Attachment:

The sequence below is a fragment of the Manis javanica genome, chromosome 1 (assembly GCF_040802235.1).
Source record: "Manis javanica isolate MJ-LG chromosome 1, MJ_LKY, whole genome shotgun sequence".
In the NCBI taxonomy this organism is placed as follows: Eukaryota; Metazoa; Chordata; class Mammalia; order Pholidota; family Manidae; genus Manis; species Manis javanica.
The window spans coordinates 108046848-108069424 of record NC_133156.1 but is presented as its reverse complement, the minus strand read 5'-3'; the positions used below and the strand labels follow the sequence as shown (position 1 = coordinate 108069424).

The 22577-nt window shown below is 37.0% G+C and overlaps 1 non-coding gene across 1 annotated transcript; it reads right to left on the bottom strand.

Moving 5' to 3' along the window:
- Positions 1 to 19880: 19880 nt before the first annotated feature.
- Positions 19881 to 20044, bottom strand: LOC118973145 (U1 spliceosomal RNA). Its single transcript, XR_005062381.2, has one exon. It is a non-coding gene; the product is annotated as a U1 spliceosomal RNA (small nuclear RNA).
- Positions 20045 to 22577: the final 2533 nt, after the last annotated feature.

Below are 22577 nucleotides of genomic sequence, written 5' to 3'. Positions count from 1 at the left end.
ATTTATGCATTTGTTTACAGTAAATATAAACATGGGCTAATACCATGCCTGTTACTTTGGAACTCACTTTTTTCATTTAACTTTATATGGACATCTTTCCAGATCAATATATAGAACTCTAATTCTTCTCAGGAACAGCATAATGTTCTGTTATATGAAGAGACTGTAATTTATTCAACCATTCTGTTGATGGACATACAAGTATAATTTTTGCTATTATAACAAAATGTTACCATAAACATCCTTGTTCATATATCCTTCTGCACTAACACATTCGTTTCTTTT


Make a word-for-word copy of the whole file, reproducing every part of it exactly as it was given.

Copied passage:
The sequence below is a fragment of the Manis javanica genome, chromosome 1 (assembly GCF_040802235.1).
Source record: "Manis javanica isolate MJ-LG chromosome 1, MJ_LKY, whole genome shotgun sequence".
In the NCBI taxonomy this organism is placed as follows: Eukaryota; Metazoa; Chordata; class Mammalia; order Pholidota; family Manidae; genus Manis; species Manis javanica.
The window spans coordinates 108046848-108069424 of record NC_133156.1 but is presented as its reverse complement, the minus strand read 5'-3'; the positions used below and the strand labels follow the sequence as shown (position 1 = coordinate 108069424).

The 22577-nt window shown below is 37.0% G+C and overlaps 1 non-coding gene across 1 annotated transcript; it reads right to left on the bottom strand.

Moving 5' to 3' along the window:
- Positions 1 to 19880: 19880 nt before the first annotated feature.
- Positions 19881 to 20044, bottom strand: LOC118973145 (U1 spliceosomal RNA). Its single transcript, XR_005062381.2, has one exon. It is a non-coding gene; the product is annotated as a U1 spliceosomal RNA (small nuclear RNA).
- Positions 20045 to 22577: the final 2533 nt, after the last annotated feature.

Below are 22577 nucleotides of genomic sequence, written 5' to 3'. Positions count from 1 at the left end.
ATTTATGCATTTGTTTACAGTAAATATAAACATGGGCTAATACCATGCCTGTTACTTTGGAACTCACTTTTTTCATTTAACTTTATATGGACATCTTTCCAGATCAATATATAGAACTCTAATTCTTCTCAGGAACAGCATAATGTTCTGTTATATGAAGAGACTGTAATTTATTCAACCATTCTGTTGATGGACATACAAGTATAATTTTTGCTATTATAACAAAATGTTACCATAAACATCCTTGTTCATATATCCTTCTGCACTAACACATTCGTTTCTTTT